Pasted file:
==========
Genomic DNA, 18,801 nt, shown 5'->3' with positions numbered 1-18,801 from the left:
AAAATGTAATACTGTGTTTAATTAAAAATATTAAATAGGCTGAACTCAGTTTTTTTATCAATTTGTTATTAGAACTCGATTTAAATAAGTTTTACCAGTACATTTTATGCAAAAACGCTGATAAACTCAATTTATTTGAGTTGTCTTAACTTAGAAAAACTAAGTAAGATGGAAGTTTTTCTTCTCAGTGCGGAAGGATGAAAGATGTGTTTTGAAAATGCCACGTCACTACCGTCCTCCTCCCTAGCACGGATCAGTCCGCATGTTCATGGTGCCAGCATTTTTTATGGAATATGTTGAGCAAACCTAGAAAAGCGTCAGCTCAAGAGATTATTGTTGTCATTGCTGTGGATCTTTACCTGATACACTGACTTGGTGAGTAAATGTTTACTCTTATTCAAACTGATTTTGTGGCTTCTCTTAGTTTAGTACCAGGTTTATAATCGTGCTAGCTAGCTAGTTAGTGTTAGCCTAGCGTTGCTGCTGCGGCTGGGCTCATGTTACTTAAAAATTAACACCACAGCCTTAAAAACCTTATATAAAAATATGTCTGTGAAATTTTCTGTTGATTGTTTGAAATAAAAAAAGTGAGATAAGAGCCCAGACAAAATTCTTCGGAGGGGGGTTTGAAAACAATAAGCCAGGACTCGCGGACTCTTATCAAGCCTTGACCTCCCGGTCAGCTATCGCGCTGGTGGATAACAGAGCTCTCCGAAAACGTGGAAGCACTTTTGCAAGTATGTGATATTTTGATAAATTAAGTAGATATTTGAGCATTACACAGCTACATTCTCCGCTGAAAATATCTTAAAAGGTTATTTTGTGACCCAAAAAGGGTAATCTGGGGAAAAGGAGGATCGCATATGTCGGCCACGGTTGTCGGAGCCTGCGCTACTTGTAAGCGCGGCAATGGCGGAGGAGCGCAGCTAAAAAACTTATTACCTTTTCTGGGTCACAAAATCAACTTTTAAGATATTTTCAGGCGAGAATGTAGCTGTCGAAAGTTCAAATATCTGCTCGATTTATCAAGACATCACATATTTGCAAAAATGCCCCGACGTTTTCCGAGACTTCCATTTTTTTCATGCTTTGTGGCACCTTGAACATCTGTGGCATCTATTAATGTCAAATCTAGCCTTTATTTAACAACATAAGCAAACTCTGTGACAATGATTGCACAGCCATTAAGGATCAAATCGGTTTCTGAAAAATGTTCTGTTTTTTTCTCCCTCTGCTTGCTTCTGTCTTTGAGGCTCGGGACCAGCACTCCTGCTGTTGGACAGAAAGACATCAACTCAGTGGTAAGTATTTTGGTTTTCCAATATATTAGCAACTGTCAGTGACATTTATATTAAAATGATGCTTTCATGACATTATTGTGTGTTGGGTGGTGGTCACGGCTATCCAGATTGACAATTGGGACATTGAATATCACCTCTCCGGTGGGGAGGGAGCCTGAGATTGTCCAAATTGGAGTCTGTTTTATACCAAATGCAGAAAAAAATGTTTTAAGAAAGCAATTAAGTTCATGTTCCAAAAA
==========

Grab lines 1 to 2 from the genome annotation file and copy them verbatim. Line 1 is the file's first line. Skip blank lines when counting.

Genomic DNA, 18,801 nt, shown 5'->3' with positions numbered 1-18,801 from the left:
AAAATGTAATACTGTGTTTAATTAAAAATATTAAATAGGCTGAACTCAGTTTTTTTATCAATTTGTTATTAGAACTCGATTTAAATAAGTTTTACCAGTACATTTTATGCAAAAACGCTGATAAACTCAATTTATTTGAGTTGTCTTAACTTAGAAAAACTAAGTAAGATGGAAGTTTTTCTTCTCAGTGCGGAAGGATGAAAGATGTGTTTTGAAAATGCCACGTCACTACCGTCCTCCTCCCTAGCACGGATCAGTCCGCATGTTCATGGTGCCAGCATTTTTTATGGAATATGTTGAGCAAACCTAGAAAAGCGTCAGCTCAAGAGATTATTGTTGTCATTGCTGTGGATCTTTACCTGATACACTGACTTGGTGAGTAAATGTTTACTCTTATTCAAACTGATTTTGTGGCTTCTCTTAGTTTAGTACCAGGTTTATAATCGTGCTAGCTAGCTAGTTAGTGTTAGCCTAGCGTTGCTGCTGCGGCTGGGCTCATGTTACTTAAAAATTAACACCACAGCCTTAAAAACCTTATATAAAAATATGTCTGTGAAATTTTCTGTTGATTGTTTGAAATAAAAAAAGTGAGATAAGAGCCCAGACAAAATTCTTCGGAGGGGGGTTTGAAAACAATAAGCCAGGACTCGCGGACTCTTATCAAGCCTTGACCTCCCGGTCAGCTATCGCGCTGGTGGATAACAGAGCTCTCCGAAAACGTGGAAGCACTTTTGCAAGTATGTGATATTTTGATAAATTAAGTAGATATTTGAGCATTACACAGCTACATTCTCCGCTGAAAATATCTTAAAAGGTTATTTTGTGACCCAAAAAGGGTAATCTGGGGAAAAGGAGGATCGCATATGTCGGCCACGGTTGTCGGAGCCTGCGCTACTTGTAAGCGCGGCAATGGCGGAGGAGCGCAGCTAAAAAACTTATTACCTTTTCTGGGTCACAAAATCAACTTTTAAGATATTTTCAGGCGAGAATGTAGCTGTCGAAAGTTCAAATATCTGCTCGATTTATCAAGACATCACATATTTGCAAAAATGCCCCGACGTTTTCCGAGACTTCCATTTTTTTCATGCTTTGTGGCACCTTGAACATCTGTGGCATCTATTAATGTCAAATCTAGCCTTTATTTAACAACATAAGCAAACTCTGTGACAATGATTGCACAGCCATTAAGGATCAAATCGGTTTCTGAAAAATGTTCTGTTTTTTTCTCCCTCTGCTTGCTTCTGTCTTTGAGGCTCGGGACCAGCACTCCTGCTGTTGGACAGAAAGACATCAACTCAGTGGTAAGTATTTTGGTTTTCCAATATATTAGCAACTGTCAGTGACATTTATATTAAAATGATGCTTTCATGACATTATTGTGTGTTGGGTGGTGGTCACGGCTATCCAGATTGACAATTGGGACATTGAATATCACCTCTCCGGTGGGGAGGGAGCCTGAGATTGTCCAAATTGGAGTCTGTTTTATACCAAATGCAGAAAAAAATGTTTTAAGAAAGCAATTAAGTTCATGTTCCAAAAA